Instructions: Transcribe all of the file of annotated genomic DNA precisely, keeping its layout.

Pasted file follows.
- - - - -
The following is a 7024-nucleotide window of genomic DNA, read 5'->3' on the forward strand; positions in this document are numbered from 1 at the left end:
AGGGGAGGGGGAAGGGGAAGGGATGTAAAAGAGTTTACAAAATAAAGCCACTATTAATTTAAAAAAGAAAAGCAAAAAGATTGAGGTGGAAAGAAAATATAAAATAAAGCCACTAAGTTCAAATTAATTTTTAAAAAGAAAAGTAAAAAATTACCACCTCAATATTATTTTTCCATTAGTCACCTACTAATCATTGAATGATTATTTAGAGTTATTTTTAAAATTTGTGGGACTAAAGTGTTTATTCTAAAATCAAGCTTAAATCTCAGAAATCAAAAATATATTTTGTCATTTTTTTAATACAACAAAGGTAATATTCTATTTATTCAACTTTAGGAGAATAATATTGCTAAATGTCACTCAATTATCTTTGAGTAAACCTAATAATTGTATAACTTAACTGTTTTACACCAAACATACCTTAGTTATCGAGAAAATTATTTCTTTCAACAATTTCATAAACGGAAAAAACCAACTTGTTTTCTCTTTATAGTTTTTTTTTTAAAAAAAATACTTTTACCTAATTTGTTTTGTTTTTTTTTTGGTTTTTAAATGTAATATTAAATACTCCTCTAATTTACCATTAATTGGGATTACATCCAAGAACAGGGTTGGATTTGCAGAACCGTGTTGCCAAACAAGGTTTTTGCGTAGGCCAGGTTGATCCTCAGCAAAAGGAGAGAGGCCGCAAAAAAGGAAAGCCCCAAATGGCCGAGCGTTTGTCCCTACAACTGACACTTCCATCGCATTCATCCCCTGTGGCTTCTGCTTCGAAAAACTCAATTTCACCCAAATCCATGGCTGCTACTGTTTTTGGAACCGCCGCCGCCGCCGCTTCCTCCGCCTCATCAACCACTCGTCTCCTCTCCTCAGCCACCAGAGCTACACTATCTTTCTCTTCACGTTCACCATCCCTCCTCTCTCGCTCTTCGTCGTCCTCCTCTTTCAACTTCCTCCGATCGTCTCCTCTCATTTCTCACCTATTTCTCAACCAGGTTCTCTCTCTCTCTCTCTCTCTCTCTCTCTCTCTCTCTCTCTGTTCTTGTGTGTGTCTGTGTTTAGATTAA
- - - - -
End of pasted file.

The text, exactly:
The following is a 7024-nucleotide window of genomic DNA, read 5'->3' on the forward strand; positions in this document are numbered from 1 at the left end:
AGGGGAGGGGGAAGGGGAAGGGATGTAAAAGAGTTTACAAAATAAAGCCACTATTAATTTAAAAAAGAAAAGCAAAAAGATTGAGGTGGAAAGAAAATATAAAATAAAGCCACTAAGTTCAAATTAATTTTTAAAAAGAAAAGTAAAAAATTACCACCTCAATATTATTTTTCCATTAGTCACCTACTAATCATTGAATGATTATTTAGAGTTATTTTTAAAATTTGTGGGACTAAAGTGTTTATTCTAAAATCAAGCTTAAATCTCAGAAATCAAAAATATATTTTGTCATTTTTTTAATACAACAAAGGTAATATTCTATTTATTCAACTTTAGGAGAATAATATTGCTAAATGTCACTCAATTATCTTTGAGTAAACCTAATAATTGTATAACTTAACTGTTTTACACCAAACATACCTTAGTTATCGAGAAAATTATTTCTTTCAACAATTTCATAAACGGAAAAAACCAACTTGTTTTCTCTTTATAGTTTTTTTTTTAAAAAAAATACTTTTACCTAATTTGTTTTGTTTTTTTTTTGGTTTTTAAATGTAATATTAAATACTCCTCTAATTTACCATTAATTGGGATTACATCCAAGAACAGGGTTGGATTTGCAGAACCGTGTTGCCAAACAAGGTTTTTGCGTAGGCCAGGTTGATCCTCAGCAAAAGGAGAGAGGCCGCAAAAAAGGAAAGCCCCAAATGGCCGAGCGTTTGTCCCTACAACTGACACTTCCATCGCATTCATCCCCTGTGGCTTCTGCTTCGAAAAACTCAATTTCACCCAAATCCATGGCTGCTACTGTTTTTGGAACCGCCGCCGCCGCCGCTTCCTCCGCCTCATCAACCACTCGTCTCCTCTCCTCAGCCACCAGAGCTACACTATCTTTCTCTTCACGTTCACCATCCCTCCTCTCTCGCTCTTCGTCGTCCTCCTCTTTCAACTTCCTCCGATCGTCTCCTCTCATTTCTCACCTATTTCTCAACCAGGTTCTCTCTCTCTCTCTCTCTCTCTCTCTCTCTCTCTCTCTCTGTTCTTGTGTGTGTCTGTGTTTAGATTAA